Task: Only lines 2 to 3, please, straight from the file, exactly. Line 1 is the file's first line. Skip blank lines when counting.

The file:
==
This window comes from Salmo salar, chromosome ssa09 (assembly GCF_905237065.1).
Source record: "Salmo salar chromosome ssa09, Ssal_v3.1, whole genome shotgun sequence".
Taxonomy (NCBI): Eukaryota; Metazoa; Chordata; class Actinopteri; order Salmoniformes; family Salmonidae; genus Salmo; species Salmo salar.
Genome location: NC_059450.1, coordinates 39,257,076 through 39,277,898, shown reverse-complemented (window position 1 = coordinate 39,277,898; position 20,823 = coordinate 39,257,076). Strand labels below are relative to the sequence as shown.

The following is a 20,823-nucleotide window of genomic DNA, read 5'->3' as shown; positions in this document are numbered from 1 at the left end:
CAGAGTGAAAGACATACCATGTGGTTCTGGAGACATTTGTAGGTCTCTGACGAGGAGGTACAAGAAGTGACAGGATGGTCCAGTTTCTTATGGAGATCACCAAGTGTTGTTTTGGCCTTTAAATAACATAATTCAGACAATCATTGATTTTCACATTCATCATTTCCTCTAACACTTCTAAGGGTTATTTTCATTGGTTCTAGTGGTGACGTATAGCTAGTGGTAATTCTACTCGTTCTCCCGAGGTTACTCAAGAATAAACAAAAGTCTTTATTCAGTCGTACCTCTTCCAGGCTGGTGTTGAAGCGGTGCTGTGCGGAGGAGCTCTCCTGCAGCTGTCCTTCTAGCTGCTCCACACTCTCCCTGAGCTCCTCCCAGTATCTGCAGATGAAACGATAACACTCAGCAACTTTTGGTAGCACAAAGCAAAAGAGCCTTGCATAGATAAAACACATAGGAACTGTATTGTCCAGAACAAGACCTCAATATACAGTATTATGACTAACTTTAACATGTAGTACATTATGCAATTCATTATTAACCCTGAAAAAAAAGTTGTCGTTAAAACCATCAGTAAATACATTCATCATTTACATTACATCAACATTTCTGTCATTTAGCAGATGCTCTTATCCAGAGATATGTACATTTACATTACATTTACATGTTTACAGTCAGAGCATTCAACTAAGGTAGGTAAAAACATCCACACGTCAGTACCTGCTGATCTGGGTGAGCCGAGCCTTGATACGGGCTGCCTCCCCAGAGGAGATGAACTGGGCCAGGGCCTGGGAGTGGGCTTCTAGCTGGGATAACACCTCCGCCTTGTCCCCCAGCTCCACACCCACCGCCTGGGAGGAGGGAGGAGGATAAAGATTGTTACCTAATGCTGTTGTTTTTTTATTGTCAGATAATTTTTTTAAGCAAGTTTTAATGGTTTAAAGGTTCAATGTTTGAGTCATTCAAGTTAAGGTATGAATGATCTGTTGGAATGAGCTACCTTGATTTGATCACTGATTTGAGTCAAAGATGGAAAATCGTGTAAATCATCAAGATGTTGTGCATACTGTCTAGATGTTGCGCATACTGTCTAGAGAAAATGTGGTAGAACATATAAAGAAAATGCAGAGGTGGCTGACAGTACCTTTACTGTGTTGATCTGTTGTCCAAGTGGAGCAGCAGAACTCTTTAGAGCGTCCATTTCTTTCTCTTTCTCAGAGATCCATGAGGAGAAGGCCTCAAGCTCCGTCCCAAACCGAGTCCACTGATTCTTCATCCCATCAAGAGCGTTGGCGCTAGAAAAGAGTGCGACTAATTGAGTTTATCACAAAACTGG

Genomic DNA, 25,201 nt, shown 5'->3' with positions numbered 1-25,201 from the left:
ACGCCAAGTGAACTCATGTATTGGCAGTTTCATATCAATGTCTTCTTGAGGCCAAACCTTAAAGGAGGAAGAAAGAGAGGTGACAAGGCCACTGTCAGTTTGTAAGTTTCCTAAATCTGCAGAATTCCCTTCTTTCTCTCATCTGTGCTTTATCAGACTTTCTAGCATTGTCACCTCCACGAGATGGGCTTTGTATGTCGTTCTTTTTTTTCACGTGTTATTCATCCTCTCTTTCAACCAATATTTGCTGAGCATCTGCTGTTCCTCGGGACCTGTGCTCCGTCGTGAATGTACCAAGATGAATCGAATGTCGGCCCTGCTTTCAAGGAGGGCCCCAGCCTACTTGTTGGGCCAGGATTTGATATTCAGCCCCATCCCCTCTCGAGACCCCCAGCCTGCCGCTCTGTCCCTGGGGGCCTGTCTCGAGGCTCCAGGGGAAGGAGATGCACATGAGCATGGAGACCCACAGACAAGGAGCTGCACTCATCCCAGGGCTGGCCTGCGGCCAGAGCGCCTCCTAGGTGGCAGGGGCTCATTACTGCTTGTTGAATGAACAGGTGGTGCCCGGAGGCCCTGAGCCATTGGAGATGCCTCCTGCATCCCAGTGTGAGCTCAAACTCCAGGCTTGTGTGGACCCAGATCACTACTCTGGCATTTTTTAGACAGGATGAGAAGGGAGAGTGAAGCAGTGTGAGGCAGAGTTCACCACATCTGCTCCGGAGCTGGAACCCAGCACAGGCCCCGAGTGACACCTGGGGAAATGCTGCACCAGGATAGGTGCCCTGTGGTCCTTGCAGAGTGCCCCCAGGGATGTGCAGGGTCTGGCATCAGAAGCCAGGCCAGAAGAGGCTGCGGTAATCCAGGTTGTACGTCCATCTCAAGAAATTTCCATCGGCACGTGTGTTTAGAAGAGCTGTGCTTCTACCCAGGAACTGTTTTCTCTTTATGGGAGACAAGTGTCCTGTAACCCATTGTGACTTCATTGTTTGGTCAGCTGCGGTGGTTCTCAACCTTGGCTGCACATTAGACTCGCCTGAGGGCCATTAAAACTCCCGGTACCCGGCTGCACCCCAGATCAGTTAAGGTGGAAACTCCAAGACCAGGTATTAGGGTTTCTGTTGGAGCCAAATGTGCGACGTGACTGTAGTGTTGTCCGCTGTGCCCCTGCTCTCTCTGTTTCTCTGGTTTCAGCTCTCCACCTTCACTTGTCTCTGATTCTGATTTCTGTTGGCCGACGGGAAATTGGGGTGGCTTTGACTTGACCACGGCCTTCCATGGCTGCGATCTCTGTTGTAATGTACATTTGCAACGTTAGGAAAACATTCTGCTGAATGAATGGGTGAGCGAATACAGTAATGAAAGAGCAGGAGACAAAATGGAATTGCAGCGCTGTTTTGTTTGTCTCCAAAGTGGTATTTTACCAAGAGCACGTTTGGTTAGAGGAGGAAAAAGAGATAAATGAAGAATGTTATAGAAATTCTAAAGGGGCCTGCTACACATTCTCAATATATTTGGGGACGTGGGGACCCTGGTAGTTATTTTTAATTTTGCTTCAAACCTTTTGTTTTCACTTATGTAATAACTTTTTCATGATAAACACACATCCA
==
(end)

Source record: "Salmo salar chromosome ssa09, Ssal_v3.1, whole genome shotgun sequence".
Taxonomy (NCBI): Eukaryota; Metazoa; Chordata; class Actinopteri; order Salmoniformes; family Salmonidae; genus Salmo; species Salmo salar.